Curatorial Things
The fifth edition of the Moscow Curatorial Summer School is devoted to the changing meaning and status of things. This development has been especially evident since the beginning of the 21st century, but can be traced back to the growing scepticism towards culture being presentable through things since the second half of the 20th century. As a paradigm shift the questioning of thingness becomes particularly evident in the mode of presentation, which in turn has decisively informed and shaped the societal relevance of the field of the curatorial. Imminently related to presentation as a mode of being (public) in the world, - in terms of practices, methods as well as discourse, - the curatorial has the potential to address, visualize and question the central effects of the changing status and function of things. Even further than that the presentational mode must be considered to have had a generative role in this development, since it participates vitally in the mobilization of things with all its aesthetic, semantic, social and not least economic dimensions.

In the practice of today's globalized exhibition system things are of high mobility just like people, discourses and information. Being thus involved in changing signifying contexts traditional concepts of how things obtain meaning as exhibits begin to dissolve and get re-formulated. This development entails far-reaching consequences for the techniques, strategies and conditions of dealing with them. Among them must be noted a significant shift in the attitude towards exhibits from containers of meaning to "semantic monsters". Initially in Western culture exhibits were understood as repositories of meaning and thereby obtained the central constituting role in the conception of the museum. Just as little as this notion can be generalized in regards to non-Western exhibition practice and institutions, it cannot be applied to the curatorial practice of other disciplines – such as theatre, dance or film. Considering things as "semantic monsters" requires an experimental reflection on notions and methods of presentation, contextualization, actualizing, and documentation taking the ephemerality, immateriality and shifting encounters into consideration.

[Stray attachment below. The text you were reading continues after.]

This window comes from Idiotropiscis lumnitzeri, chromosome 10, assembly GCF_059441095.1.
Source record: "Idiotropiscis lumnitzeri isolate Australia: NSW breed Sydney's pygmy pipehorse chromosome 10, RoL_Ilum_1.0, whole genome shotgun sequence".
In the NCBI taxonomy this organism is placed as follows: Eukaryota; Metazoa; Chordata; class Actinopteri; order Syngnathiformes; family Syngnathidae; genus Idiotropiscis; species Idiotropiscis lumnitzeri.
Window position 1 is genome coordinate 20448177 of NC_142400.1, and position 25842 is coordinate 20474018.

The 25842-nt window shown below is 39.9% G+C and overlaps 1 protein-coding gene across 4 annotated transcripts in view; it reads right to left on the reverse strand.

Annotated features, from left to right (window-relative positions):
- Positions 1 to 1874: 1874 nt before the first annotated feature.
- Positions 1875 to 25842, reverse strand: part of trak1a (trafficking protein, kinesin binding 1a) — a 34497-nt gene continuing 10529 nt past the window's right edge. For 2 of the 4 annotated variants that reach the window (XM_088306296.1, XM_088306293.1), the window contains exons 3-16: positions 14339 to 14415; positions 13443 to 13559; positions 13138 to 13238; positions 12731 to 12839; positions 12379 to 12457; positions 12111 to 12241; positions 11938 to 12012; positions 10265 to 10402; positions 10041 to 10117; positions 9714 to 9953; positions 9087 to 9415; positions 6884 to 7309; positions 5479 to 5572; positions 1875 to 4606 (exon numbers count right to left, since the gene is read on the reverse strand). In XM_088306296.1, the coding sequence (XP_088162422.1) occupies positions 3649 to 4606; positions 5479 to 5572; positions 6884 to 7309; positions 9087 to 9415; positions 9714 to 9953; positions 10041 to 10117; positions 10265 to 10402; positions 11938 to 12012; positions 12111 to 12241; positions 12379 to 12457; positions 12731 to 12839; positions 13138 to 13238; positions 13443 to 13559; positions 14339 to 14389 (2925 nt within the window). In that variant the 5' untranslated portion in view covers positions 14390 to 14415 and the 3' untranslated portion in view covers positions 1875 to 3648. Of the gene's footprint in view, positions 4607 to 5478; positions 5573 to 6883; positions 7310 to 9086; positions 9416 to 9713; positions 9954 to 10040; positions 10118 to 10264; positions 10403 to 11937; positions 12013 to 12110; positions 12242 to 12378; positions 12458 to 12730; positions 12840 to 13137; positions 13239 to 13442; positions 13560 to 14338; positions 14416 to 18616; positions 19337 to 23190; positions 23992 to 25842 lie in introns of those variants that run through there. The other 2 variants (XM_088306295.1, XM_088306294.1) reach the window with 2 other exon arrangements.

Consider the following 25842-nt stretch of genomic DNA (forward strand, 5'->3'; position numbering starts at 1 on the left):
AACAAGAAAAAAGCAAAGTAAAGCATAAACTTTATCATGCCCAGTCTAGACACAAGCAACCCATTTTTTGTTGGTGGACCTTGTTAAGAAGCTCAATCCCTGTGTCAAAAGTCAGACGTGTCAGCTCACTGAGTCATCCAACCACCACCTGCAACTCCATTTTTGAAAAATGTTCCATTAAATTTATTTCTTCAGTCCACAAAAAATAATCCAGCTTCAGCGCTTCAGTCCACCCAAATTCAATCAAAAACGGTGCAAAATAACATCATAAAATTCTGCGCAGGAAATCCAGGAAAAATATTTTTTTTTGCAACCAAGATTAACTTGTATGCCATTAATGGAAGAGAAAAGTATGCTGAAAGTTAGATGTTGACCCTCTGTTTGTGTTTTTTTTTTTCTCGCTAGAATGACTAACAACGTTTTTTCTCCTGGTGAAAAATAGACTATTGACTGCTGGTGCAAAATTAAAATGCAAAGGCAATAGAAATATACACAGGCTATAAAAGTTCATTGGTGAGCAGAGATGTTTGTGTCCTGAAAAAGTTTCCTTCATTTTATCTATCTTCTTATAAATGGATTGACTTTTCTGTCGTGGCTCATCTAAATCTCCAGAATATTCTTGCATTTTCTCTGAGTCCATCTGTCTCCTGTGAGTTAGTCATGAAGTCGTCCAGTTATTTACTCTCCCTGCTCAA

Finally, things can acquire the status of agents, thus acting as participants in presentational situations. Challenging the line of demarcation between things and human beings necessarily asks for a revision of the concept of presentation. It is particularly evident in museums that present art, craftsmanship, archaeology, ethnography, and anthropology together or separately — like in the Oriental Art Museum where the 5th Moscow Curatorial School will take place. Its collection is based on several private collections dating back to the late 19th century, as well as gifts to the museum and objects discovered during archaeological excavations. Having several official names — Museum of the Nations of the East, Museum of the East and Oriental Art Museum — this exceptional institution draws the distinction between the East and the West as introduced in the discourse of Orientalism and bases the presentation of things on fascination with, and appreciation of, Eastern traditions, philosophy, religion, and culture. The collection of the Oriental Art Museum is divided into regional departments and showcases an outstanding constellation of artifacts, carefully labeled and placed on the historical timeline. This combination of things from the East and the Western tradition of repositories establishes a certain system of relations between things as well as defines the value of each of them and the significance of the collection as a whole, while the museum's research and educational mission let this system remain scientific and objective. But what happens to the status and the role of these things, this relationship and these systems as history goes on? And how do they keep their validity with regard to the notions of the contemporary and the curatorial?
The theme and programme of the 5th Moscow Curatorial Summer School is conceived by Beatrice von Bismarck, Benjamin Meyer-Krahmer and Maria Mkrtycheva (V-A-C).
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